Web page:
Max was hanging on the deck this weekend, messing around with Ben's toys as I did dishes. He likes to push his shopping cart. The toy wars are bound to erupt when Ben gets more possessive of his things.
Suddenly, Max knocked on the glass door and gestured. He wanted a paper towel. Why, I didn't know. I opened the door, handed him one and watched as he walked over to the bench, sat down and held it to his finger.
"Max, did you hurt your finger?"
"Yes!" he said. I walked over and saw a small scrape that was bleeding.
"How'd you hurt it?"
He pointed to the shopping cart. It has no sharp edges; maybe he'd wedged his finger into something.
"Are you OK?"
"Yes!" he said.
And so, I went back inside.
Until that moment, it had never occurred to me that Max hadn't ever taken care of his scrapes or cuts, or even cared to do so. This happens, on occasion: Max does something for the first time, and at that moment I realize that he's never done it before. I mean everyday things, like choosing his own outfit or grabbing a banana before we head out the door for a snack.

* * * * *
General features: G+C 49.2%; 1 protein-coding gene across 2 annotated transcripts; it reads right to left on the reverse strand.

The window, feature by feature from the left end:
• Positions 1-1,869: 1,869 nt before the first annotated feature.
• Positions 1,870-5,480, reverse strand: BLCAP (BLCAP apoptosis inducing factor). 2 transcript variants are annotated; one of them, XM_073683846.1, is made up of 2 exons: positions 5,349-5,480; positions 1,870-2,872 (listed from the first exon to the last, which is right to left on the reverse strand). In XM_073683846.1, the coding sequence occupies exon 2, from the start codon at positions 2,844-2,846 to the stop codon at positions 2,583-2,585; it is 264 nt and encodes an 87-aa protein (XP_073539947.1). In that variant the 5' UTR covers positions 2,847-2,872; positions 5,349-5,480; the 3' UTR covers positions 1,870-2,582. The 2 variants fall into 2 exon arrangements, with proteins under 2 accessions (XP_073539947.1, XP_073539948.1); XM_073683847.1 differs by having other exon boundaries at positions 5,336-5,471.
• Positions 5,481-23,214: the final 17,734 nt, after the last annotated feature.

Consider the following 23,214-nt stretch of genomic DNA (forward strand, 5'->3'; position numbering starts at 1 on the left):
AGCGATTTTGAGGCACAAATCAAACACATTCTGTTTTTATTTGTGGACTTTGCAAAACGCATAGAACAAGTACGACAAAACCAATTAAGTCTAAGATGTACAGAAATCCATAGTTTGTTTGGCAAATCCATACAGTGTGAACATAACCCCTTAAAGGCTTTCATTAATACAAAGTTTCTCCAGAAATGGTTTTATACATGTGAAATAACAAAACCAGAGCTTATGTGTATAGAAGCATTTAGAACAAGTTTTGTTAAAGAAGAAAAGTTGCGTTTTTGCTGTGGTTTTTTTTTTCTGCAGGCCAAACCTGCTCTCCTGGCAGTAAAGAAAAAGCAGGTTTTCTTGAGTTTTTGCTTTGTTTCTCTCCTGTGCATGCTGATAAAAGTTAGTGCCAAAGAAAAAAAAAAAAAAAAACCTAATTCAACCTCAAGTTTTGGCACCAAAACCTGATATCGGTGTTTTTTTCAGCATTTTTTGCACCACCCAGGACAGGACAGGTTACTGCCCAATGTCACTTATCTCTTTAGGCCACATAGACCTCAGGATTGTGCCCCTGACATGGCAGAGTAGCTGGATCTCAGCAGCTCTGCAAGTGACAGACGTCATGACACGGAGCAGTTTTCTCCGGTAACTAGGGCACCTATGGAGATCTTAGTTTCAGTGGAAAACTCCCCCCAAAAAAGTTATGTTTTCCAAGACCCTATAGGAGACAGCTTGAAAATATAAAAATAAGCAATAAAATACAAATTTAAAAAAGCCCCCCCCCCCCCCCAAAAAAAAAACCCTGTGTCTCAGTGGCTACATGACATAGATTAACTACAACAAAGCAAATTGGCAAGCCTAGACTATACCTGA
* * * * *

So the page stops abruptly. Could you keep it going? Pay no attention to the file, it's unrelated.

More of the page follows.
I don't have a running list in my head of things Max can't do. For one, Dave and I are used to giving him a hand. Also, we're used to Max. He is who he is, a boy as perfect and imperfect as any of us. Perhaps this may be difficult for people who don't have a child with special needs to understand, but we don't notice the deficits—although we are always giddy about the progress.
I kept watching Max through the deck door, fascinated by this development. He held that paper towel to his finger for a while, then he took a good look at it to see if there was still blood coming out of the cut. It was awesome to see him taking care of himself.
One of the hardest parts of having a child with special needs, especially when they are young, is worrying about what they will be able to do. One of the best parts of having a child with special needs is the tremendous joy you feel as your child progresses.
Even small steps forward feel big.